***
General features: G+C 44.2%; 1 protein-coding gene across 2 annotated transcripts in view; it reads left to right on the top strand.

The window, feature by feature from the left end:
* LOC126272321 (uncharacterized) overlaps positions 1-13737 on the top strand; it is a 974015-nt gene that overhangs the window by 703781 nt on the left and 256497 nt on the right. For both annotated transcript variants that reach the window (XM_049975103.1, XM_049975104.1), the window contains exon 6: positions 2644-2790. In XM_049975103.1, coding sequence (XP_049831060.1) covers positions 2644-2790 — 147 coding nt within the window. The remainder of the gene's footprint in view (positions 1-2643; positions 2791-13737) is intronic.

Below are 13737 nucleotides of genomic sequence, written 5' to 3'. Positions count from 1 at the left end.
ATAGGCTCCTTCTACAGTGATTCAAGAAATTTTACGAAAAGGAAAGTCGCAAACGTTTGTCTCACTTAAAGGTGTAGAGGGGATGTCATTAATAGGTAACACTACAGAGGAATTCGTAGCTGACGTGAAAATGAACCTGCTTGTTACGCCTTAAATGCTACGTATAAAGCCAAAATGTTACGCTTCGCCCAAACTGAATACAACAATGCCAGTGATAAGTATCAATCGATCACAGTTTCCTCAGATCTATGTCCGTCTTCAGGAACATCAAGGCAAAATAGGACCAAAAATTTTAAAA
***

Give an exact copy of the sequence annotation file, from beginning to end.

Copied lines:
General features: G+C 44.2%; 1 protein-coding gene across 2 annotated transcripts in view; it reads left to right on the top strand.

The window, feature by feature from the left end:
* LOC126272321 (uncharacterized) overlaps positions 1-13737 on the top strand; it is a 974015-nt gene that overhangs the window by 703781 nt on the left and 256497 nt on the right. For both annotated transcript variants that reach the window (XM_049975103.1, XM_049975104.1), the window contains exon 6: positions 2644-2790. In XM_049975103.1, coding sequence (XP_049831060.1) covers positions 2644-2790 — 147 coding nt within the window. The remainder of the gene's footprint in view (positions 1-2643; positions 2791-13737) is intronic.

Below are 13737 nucleotides of genomic sequence, written 5' to 3'. Positions count from 1 at the left end.
ATAGGCTCCTTCTACAGTGATTCAAGAAATTTTACGAAAAGGAAAGTCGCAAACGTTTGTCTCACTTAAAGGTGTAGAGGGGATGTCATTAATAGGTAACACTACAGAGGAATTCGTAGCTGACGTGAAAATGAACCTGCTTGTTACGCCTTAAATGCTACGTATAAAGCCAAAATGTTACGCTTCGCCCAAACTGAATACAACAATGCCAGTGATAAGTATCAATCGATCACAGTTTCCTCAGATCTATGTCCGTCTTCAGGAACATCAAGGCAAAATAGGACCAAAAATTTTAAAA